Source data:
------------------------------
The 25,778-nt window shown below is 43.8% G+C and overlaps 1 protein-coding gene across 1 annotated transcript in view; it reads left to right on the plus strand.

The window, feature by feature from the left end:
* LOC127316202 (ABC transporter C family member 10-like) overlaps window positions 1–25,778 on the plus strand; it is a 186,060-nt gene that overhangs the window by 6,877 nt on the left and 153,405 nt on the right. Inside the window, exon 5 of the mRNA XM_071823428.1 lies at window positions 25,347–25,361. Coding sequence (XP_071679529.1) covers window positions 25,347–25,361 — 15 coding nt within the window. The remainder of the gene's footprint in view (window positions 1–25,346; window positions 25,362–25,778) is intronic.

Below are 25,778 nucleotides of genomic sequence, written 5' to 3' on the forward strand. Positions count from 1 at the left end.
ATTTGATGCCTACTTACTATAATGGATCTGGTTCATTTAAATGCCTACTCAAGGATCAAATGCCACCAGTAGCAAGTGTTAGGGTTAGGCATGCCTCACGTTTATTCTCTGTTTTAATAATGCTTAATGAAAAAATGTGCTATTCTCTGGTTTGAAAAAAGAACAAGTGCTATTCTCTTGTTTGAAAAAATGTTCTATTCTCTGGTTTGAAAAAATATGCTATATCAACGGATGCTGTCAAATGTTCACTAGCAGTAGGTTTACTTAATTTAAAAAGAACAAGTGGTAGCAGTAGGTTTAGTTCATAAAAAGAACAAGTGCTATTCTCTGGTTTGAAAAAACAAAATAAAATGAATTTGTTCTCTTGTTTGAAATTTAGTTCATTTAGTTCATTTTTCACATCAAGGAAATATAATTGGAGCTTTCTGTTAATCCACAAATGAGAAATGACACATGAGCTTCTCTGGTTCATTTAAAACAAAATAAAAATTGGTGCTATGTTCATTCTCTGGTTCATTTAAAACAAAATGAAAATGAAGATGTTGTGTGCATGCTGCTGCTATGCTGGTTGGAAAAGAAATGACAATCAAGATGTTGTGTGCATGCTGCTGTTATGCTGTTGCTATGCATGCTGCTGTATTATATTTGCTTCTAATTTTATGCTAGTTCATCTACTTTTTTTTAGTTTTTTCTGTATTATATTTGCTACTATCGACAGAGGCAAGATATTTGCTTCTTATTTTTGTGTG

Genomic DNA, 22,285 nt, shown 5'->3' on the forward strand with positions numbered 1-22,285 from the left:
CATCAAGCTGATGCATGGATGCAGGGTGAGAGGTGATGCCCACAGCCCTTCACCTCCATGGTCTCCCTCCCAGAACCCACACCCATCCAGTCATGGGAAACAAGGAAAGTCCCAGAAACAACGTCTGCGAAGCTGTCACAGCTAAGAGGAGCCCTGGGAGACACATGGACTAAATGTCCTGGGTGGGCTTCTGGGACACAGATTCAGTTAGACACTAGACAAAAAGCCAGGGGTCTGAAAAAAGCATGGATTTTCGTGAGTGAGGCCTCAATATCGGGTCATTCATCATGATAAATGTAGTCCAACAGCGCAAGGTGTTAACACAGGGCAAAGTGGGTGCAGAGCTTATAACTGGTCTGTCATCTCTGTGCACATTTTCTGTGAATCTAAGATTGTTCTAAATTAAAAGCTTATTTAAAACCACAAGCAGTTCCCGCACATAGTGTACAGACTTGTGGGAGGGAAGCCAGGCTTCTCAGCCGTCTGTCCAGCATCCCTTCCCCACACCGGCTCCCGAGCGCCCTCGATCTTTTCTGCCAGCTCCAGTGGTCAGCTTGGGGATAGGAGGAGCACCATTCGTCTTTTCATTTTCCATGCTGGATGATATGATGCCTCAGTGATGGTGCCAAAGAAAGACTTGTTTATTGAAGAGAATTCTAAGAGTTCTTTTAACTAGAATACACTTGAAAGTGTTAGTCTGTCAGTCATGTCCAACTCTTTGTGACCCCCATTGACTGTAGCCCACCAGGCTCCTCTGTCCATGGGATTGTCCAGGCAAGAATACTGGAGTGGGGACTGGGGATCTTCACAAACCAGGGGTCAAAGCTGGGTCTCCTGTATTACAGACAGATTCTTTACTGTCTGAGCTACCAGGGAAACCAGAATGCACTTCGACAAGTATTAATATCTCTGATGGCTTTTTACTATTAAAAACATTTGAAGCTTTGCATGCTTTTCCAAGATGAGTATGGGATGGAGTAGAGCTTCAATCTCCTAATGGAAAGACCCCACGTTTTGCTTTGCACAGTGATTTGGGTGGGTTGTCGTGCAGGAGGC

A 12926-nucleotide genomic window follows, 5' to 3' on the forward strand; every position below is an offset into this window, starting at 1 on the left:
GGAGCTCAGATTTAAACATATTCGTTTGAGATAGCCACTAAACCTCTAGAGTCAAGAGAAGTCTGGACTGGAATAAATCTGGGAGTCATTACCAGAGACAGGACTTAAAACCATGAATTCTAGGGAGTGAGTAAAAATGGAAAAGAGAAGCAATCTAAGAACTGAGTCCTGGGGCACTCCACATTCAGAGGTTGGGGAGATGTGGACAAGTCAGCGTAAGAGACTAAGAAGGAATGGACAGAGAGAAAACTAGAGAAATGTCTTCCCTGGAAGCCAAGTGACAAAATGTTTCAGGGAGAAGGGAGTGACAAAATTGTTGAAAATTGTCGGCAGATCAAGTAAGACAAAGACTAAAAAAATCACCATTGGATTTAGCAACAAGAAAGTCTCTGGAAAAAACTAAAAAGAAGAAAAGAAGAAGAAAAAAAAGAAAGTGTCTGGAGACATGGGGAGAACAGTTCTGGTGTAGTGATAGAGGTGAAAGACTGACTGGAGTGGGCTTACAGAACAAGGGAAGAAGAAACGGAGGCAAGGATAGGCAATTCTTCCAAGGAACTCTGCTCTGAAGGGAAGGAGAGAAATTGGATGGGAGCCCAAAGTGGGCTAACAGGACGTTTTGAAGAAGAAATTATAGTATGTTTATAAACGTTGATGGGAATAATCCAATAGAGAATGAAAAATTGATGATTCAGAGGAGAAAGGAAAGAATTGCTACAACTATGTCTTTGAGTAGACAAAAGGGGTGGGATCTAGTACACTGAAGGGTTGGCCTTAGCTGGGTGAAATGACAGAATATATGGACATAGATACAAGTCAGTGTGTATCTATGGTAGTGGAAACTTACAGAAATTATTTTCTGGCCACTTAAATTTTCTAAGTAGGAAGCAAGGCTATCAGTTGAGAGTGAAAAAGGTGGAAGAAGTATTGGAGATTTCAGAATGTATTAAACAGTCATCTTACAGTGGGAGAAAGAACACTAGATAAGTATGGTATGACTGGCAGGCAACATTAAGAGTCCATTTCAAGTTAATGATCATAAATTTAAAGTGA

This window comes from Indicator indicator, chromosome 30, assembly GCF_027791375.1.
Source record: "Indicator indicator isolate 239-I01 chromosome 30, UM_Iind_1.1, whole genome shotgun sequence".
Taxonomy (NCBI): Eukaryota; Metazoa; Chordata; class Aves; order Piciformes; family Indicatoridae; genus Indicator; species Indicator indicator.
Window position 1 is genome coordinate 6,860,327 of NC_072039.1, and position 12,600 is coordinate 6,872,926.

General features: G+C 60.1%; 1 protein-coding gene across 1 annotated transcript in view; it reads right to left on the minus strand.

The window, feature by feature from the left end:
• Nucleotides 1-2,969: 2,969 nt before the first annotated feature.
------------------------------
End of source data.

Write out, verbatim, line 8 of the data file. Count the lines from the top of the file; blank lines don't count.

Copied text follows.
A 12926-nucleotide genomic window follows, 5' to 3' on the forward strand; every position below is an offset into this window, starting at 1 on the left: